After winning a 2003 Unity award for her CD “The Chaplet of Divine Mercy,” 16-year-old singer Angelina Davis performed at St. Peter's Square last Christmas Eve during the blessing of the outdoor nativity.

It was a good year for Davis; her CD also was named “Spoken Word Album of the Year” by the United Catholic Music and Video Association. This year, she's only gotten busier, releasing three new works: “Songs of the Faithful,” inspirational tunes about saints; “The Child Within,” selections for children; and “The Faithful,” an 11-song video pilgrimage to sites in Ireland, Italy and Poland. (The latter has been nominated for a 2004 Unity Award.) Davis, a student at the Mississippi School of the Arts, spoke with Register correspondent Lisa Hendey.

How did your singing career begin?

Well, I have been singing since I could talk. Professionally, since I was 9 or so. It all started with a simple request from my grandfather, who had been diagnosed with lung cancer. At his request, I began to learn the “Ave Maria.” That was a very big request for a 9-year-old, but I sang it for him six months later, on Christmas night. He died two days later, and that was the last song he heard. A month later, my mom and I decided to start work on a recording of the rosary.

What was it like to sing in St. Peter's Square?

I had been to the Vatican earlier in the year, so I was familiar with the area. The square is beautiful. The nativity was set up larger than life, and the Pope gave the blessing from his window right before I sang a song called “Do You Hear What I Hear?” It was so cold outside that I had to wear my jeans underneath my dress. The most important part was going to Midnight Mass in the basilica. My whole family was teary-eyed when the Pope passed by at the processional. It was a beautiful and blessed time to spend with my family. My mother was born on Christmas Day, so that was extra special, too.

What were some of the highlights of your travels in making the video for “The Faithful”? And what do you hope it will accomplish?

I knew it would take work, but it took a lot of work. We worked 12- to 14-hour days. I had to walk up so many stairs, sit in one position for so long and retake me singing the choruses over and over. It started to become redundant, but the finished product really was (worth the effort). It's a beautiful piece that I can be very proud of.

I told my mom that I really feel I grew so much spiritually during all this filming. I hope this project reaches more people than I can imagine; this video will take people on a mini-pilgrimage through prayer and song. They are going to see the places where people like St. Faustina, St. Francis and my favorite, Saint Pio — who will be my confirmation saint — lived out their humble lives.

There are many videos and shows that already do this, but not like what we have done. I think children and adults will view this and come out with a deeper sense of their faith and hopefully want to change something in their lives.

How challenging is it, as a teen-ager, to remain committed to your Catholic faith while pursuing your dreams and ambitions?

I love my school. Everyone there is so committed to their discipline, whether it be visual arts, drama or music. I love how everyone is accepted in that type of nurturing atmosphere. I think that's why it's actually very easy to keep my faith alive: No one looks down on me for being Catholic in a very Protestant area. It's a very open-minded school where everyone is accepted and not shunned in any way.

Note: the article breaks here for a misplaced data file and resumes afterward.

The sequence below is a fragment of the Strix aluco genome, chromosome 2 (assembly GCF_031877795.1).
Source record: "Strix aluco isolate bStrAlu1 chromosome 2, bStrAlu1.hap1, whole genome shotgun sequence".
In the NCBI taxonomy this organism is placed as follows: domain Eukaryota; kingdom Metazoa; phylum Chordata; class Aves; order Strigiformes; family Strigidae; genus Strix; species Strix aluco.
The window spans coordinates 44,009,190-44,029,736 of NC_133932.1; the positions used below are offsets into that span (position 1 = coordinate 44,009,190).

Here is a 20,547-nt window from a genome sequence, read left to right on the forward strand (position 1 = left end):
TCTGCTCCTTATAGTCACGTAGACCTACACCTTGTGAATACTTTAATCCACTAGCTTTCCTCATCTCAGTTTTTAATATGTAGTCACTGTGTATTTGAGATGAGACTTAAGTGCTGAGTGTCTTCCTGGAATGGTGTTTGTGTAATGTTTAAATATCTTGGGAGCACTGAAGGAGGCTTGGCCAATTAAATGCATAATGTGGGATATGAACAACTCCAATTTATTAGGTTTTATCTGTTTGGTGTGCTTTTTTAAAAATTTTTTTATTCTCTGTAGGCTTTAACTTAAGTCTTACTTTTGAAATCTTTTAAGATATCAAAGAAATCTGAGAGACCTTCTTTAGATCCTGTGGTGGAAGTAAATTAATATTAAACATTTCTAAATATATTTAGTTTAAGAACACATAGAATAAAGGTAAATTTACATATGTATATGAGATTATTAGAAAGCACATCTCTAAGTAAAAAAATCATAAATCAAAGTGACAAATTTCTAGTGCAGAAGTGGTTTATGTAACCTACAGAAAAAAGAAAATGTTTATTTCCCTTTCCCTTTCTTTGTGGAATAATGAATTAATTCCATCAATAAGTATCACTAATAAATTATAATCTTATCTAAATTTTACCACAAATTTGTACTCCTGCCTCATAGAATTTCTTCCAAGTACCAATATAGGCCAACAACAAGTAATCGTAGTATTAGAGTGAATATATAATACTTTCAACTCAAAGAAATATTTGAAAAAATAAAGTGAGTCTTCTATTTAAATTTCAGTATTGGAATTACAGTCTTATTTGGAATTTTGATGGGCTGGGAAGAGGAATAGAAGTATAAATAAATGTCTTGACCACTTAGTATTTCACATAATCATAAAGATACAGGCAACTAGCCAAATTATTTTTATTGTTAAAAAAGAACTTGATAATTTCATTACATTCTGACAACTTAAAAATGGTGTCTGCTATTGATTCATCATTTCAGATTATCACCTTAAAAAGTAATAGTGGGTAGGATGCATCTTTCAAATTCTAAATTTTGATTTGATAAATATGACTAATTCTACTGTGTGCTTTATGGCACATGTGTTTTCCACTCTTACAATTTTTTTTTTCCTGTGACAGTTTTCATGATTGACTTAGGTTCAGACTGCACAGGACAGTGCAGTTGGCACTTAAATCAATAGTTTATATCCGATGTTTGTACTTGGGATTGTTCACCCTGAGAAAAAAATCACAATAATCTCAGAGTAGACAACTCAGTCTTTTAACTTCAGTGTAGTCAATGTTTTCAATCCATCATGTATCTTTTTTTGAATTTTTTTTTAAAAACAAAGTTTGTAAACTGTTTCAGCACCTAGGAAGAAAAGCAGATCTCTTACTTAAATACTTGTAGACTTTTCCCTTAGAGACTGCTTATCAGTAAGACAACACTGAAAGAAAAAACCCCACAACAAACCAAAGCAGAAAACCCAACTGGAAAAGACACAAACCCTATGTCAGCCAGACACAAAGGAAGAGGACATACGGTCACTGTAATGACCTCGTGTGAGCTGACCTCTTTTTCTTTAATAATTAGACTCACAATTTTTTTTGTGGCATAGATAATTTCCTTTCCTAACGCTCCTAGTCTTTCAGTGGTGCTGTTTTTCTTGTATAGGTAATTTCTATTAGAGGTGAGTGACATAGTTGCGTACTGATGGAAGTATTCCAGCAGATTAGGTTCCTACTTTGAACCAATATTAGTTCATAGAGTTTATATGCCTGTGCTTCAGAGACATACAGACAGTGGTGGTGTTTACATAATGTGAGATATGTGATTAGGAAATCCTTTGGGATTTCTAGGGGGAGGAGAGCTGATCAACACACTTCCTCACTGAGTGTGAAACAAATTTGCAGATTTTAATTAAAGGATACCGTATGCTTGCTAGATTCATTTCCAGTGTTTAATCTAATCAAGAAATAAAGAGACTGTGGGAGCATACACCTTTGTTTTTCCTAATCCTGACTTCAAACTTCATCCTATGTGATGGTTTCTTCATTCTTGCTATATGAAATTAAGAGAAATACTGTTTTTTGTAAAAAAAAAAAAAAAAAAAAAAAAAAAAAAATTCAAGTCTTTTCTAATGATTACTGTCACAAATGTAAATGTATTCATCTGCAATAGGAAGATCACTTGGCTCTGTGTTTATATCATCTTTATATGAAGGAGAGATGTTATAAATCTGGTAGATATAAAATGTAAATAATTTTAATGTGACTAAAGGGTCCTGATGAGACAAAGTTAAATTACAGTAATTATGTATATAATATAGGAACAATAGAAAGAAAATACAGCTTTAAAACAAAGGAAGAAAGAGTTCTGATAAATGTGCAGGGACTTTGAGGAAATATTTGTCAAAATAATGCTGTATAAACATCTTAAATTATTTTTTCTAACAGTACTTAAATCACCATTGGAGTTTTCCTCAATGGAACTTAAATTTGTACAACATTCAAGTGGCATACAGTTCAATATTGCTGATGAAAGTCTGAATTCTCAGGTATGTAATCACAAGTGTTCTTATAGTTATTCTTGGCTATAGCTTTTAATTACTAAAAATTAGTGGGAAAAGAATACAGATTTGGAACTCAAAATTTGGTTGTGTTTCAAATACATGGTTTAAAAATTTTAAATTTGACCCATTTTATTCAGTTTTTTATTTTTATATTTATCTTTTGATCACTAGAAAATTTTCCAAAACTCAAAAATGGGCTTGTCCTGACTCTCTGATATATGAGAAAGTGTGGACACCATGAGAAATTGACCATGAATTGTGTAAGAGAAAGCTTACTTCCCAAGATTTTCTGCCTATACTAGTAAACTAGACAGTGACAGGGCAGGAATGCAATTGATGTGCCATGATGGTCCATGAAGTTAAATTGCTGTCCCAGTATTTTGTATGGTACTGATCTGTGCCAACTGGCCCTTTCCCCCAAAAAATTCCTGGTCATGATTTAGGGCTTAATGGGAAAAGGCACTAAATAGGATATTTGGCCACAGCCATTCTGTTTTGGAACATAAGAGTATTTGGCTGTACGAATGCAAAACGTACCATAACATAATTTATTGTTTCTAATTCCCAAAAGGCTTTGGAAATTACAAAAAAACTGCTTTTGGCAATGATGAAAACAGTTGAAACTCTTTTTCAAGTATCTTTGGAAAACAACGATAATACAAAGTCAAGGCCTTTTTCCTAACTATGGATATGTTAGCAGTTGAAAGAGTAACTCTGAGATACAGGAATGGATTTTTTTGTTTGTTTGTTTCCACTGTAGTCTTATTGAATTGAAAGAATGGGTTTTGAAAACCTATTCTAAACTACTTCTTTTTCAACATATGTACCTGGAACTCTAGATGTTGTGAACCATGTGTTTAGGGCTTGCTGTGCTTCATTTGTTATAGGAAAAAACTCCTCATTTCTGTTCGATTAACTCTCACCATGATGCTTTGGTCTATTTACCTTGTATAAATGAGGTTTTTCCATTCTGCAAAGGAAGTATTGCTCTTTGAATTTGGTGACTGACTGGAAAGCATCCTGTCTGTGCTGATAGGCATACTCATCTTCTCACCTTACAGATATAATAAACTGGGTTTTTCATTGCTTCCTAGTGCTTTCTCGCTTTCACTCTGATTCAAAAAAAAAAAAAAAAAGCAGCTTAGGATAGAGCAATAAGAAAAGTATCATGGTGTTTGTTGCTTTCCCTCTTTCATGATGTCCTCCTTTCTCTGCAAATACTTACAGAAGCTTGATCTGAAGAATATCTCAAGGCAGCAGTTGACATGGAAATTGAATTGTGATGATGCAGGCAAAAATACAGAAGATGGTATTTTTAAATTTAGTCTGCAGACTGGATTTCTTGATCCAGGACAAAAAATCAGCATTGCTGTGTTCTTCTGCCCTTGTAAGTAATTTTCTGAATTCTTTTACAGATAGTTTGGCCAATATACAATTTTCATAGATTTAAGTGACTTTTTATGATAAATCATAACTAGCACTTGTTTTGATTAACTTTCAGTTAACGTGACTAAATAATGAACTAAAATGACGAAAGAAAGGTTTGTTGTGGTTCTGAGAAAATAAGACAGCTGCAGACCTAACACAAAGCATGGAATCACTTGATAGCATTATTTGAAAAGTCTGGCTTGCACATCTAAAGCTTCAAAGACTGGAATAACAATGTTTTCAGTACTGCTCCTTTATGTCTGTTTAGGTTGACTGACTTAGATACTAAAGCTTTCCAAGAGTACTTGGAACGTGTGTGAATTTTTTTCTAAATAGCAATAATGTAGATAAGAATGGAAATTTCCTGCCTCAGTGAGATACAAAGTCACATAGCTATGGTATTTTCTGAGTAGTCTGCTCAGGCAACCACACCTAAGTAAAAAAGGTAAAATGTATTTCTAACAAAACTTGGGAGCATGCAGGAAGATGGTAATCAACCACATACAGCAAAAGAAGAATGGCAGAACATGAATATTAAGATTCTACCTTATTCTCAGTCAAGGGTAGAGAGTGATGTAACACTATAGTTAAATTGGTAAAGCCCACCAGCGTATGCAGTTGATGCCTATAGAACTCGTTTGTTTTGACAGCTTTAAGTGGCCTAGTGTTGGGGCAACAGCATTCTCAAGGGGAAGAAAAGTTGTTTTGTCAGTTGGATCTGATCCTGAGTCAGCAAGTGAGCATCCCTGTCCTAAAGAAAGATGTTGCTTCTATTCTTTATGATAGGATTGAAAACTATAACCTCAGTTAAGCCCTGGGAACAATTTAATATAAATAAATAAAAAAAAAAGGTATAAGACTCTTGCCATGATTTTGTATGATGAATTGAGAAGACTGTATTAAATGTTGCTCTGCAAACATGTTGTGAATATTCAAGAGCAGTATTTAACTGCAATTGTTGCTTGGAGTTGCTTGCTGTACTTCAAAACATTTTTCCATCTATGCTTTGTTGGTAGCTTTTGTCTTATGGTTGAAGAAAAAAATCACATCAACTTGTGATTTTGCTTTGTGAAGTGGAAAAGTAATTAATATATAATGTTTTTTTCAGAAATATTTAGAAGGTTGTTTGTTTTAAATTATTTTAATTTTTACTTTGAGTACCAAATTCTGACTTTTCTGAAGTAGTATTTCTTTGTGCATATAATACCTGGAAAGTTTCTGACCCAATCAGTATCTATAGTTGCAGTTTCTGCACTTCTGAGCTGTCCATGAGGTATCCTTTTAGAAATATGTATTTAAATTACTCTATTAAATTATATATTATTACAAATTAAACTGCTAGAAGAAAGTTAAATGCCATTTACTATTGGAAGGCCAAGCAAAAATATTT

Sometimes it can be difficult in a public-school system in the South. I did go to Catholic school up until seventh grade, but I needed the music program for college. I found that changing to public school actually made me more in-depth in my faith, because instead of being told what to learn, I had to ask my own questions — and learn what people around me were asking about Catholics. My mom says I am a little more independent than most teens, but changing around has definitely helped me.

My mom also sends me interesting facts and articles on our faith through email, which helps, and I do research on my own. Now, at the Mississippi School of the Arts, I am in a college atmosphere to give me a taste of what college is going to be like. It is a very small-scale version of college, but I truly love it.

Tell us about your upcoming project.

“The Littlest Gargoyle” was actually a play I performed at the age of 10. Earlier this year, the playwright — a local writer by the name Tonya Hayes — suggested turning the play into a storybook. My mom remembered how many times our family listened to books on tape or CDs on road trips. The two came together, and the book was written.

It's a great story about a young nun in medieval France wanting to help build Notre Dame. Her heart is surrounded by doubt and fear of the unknown. She is led on a journey that finds her in some very difficult situations, but, through perseverance and her deep love for God and the Blessed Mother, she begins a deeper understanding of his plan for her. This story will be a wonderful tool to introduce the idea of religious vocations.

As for new projects, my mom and I are flirting around with ideas at the moment; we don't know what type of CD we would like to do just yet. My main focus would be to finish “The Littlest Gargoyle” book on tape and be busy promoting the DVD of “The Faithful,” which is a very new product in the Catholic world.

I am extremely happy to be a part of all this and just want to continue to share my gift with people.

Lisa M. Hendey, webmaster of, writes from Fresno, California.